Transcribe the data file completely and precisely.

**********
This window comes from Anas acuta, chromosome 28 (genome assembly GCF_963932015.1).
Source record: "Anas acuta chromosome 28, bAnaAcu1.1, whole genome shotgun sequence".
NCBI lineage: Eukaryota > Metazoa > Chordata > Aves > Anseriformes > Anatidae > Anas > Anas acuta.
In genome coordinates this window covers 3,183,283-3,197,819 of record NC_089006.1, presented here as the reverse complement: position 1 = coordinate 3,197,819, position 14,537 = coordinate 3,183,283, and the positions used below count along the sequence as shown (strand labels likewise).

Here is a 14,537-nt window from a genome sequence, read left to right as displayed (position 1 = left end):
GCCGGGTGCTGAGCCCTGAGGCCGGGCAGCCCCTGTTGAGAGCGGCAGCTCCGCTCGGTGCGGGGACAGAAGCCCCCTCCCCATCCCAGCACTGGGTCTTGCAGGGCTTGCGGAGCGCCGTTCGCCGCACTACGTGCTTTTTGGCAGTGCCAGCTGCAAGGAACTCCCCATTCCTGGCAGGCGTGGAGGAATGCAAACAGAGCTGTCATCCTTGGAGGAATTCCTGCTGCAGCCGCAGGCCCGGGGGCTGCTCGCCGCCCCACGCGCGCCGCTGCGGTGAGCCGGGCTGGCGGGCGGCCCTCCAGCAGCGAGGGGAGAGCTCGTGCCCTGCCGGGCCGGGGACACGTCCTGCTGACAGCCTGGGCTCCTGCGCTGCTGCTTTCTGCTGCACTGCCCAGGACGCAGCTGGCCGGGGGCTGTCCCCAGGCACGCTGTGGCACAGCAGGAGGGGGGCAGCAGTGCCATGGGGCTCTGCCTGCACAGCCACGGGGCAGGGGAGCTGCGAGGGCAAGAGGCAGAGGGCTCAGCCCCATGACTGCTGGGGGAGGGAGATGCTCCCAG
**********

This window comes from Anas acuta, chromosome 28 (genome assembly GCF_963932015.1).
Source record: "Anas acuta chromosome 28, bAnaAcu1.1, whole genome shotgun sequence".
NCBI lineage: Eukaryota > Metazoa > Chordata > Aves > Anseriformes > Anatidae > Anas > Anas acuta.
In genome coordinates this window covers 3,183,283-3,197,819 of record NC_089006.1, presented here as the reverse complement: position 1 = coordinate 3,197,819, position 14,537 = coordinate 3,183,283, and the positions used below count along the sequence as shown (strand labels likewise).

Here is a 14,537-nt window from a genome sequence, read left to right as displayed (position 1 = left end):
GCCGGGTGCTGAGCCCTGAGGCCGGGCAGCCCCTGTTGAGAGCGGCAGCTCCGCTCGGTGCGGGGACAGAAGCCCCCTCCCCATCCCAGCACTGGGTCTTGCAGGGCTTGCGGAGCGCCGTTCGCCGCACTACGTGCTTTTTGGCAGTGCCAGCTGCAAGGAACTCCCCATTCCTGGCAGGCGTGGAGGAATGCAAACAGAGCTGTCATCCTTGGAGGAATTCCTGCTGCAGCCGCAGGCCCGGGGGCTGCTCGCCGCCCCACGCGCGCCGCTGCGGTGAGCCGGGCTGGCGGGCGGCCCTCCAGCAGCGAGGGGAGAGCTCGTGCCCTGCCGGGCCGGGGACACGTCCTGCTGACAGCCTGGGCTCCTGCGCTGCTGCTTTCTGCTGCACTGCCCAGGACGCAGCTGGCCGGGGGCTGTCCCCAGGCACGCTGTGGCACAGCAGGAGGGGGGCAGCAGTGCCATGGGGCTCTGCCTGCACAGCCACGGGGCAGGGGAGCTGCGAGGGCAAGAGGCAGAGGGCTCAGCCCCATGACTGCTGGGGGAGGGAGATGCTCCCAG